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July 15, 2022–January 31, 2023
The Singapore Art Museum (SAM) is excited to reveal the new, site-specific piece that Singaporean artist Ming Wong has been commissioned to create. The piece, dubbed Wayang Spaceship, will be on exhibit starting on July 15, 2022, at SAM’s freshly opened post-industrial space in Tanjong Pagar Distripark. The project heralds the beginning of The Everyday Museum, SAM’s premier public art initiative, which will introduce creative interventions into commonplace settings and turn them into meaningful interactions for and with communities.
Dedicated to supporting artistic practice in public spaces, The Everyday Museum is a platform for creative experimentation, whereby its diverse programming seeks to create physical and virtual nodes for engagement and interaction. Eugene Tan, Director of SAM observes, “Wayang Spaceship, and its associated programme, The Everyday Museum embody SAM’s commitment to supporting artistic development and creating cultural spaces for and with communities. We will work with artists to reimagine lived experiences and engage publics where they reside through site-specific works, which offer new perspectives on the conditions of our time.”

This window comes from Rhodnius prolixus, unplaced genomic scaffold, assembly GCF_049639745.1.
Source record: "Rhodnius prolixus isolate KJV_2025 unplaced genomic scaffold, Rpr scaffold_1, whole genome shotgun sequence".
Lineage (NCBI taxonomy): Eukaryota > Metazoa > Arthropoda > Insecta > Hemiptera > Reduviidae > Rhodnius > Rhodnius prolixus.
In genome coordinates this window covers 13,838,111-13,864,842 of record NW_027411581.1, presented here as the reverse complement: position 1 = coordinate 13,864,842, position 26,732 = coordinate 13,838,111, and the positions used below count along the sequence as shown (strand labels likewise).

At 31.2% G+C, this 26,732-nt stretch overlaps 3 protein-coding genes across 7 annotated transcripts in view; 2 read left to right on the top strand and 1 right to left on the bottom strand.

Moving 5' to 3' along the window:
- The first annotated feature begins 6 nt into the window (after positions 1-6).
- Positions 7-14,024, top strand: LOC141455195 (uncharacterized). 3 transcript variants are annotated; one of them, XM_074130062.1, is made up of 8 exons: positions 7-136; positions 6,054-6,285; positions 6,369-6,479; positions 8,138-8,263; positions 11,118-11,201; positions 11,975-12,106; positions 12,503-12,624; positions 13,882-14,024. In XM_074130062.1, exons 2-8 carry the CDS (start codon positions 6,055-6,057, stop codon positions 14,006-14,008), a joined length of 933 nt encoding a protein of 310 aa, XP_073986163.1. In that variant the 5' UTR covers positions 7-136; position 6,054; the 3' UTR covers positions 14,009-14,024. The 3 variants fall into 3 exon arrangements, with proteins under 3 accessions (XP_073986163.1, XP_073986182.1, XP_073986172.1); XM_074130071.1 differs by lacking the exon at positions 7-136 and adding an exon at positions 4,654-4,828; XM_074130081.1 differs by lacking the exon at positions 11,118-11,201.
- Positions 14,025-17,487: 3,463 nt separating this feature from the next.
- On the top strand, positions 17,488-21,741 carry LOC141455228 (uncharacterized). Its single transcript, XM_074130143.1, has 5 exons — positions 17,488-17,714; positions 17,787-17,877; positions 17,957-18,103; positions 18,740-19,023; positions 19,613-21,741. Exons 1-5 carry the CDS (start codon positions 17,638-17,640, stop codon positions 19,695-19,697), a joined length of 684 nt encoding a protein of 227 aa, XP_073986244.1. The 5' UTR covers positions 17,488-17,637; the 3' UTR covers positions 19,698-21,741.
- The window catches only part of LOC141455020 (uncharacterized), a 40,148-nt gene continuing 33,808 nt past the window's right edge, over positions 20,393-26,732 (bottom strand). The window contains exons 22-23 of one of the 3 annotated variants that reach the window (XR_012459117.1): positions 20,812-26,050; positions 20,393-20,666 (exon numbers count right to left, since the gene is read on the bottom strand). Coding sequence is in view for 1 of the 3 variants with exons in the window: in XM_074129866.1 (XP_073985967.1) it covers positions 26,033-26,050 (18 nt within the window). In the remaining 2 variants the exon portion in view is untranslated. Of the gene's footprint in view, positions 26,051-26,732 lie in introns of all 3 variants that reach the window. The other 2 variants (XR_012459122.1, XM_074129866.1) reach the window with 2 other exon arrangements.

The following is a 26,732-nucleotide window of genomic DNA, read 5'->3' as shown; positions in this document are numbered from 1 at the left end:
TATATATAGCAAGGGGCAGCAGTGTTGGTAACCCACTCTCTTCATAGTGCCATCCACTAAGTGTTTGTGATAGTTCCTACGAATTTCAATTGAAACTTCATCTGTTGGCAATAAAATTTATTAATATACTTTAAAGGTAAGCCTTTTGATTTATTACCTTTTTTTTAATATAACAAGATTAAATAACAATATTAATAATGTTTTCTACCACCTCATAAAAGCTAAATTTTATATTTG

Wayang Spaceship, a film that sprang out of Ming Wong’s investigation into the international distribution of Cantonese opera films, aims to investigate the interactions between the island’s cultural forms influenced by migration and modern technology. Marine timbers from Southeast Asia are employed in the main framework, along with solar-reflective materials that are frequently used in agriculture. Its construction is a joint effort between architect Randy Chan, a proponent of sustainable building methods, and master stage builder Lee Beng Seng. Wong also collaborated with the artist Liam Morgan to design the set, which consisted of lightboxes with layers of dichroic film.
The Wayang Spaceship, which appears to be inactive during the day, mimics the surroundings and motion of the container ports. It comes to life at dusk with a variety of light, sound, and moving pictures that resemble a futuristic Chinese opera from another world.
Wong’s entry point into the world of imagination is cinema. In several of his pieces, he plays with the idea of the actor to show how categories like gender, race, nationality, language, and physical type are all forms of performance. Given that he was raised in Singapore with Cantonese opera, Wong has continued to be particularly interested in it. He has been examining the modernization of the genre, its cinematic changes, and its improbable connection to the growth of science fiction since 2012.
There will be a variety of performances and access programs on Wayang Spaceship. A separate website for the project will also include the artist’s essays, archives, and curatorial texts. Sun Venture has generously donated their support to this commission.
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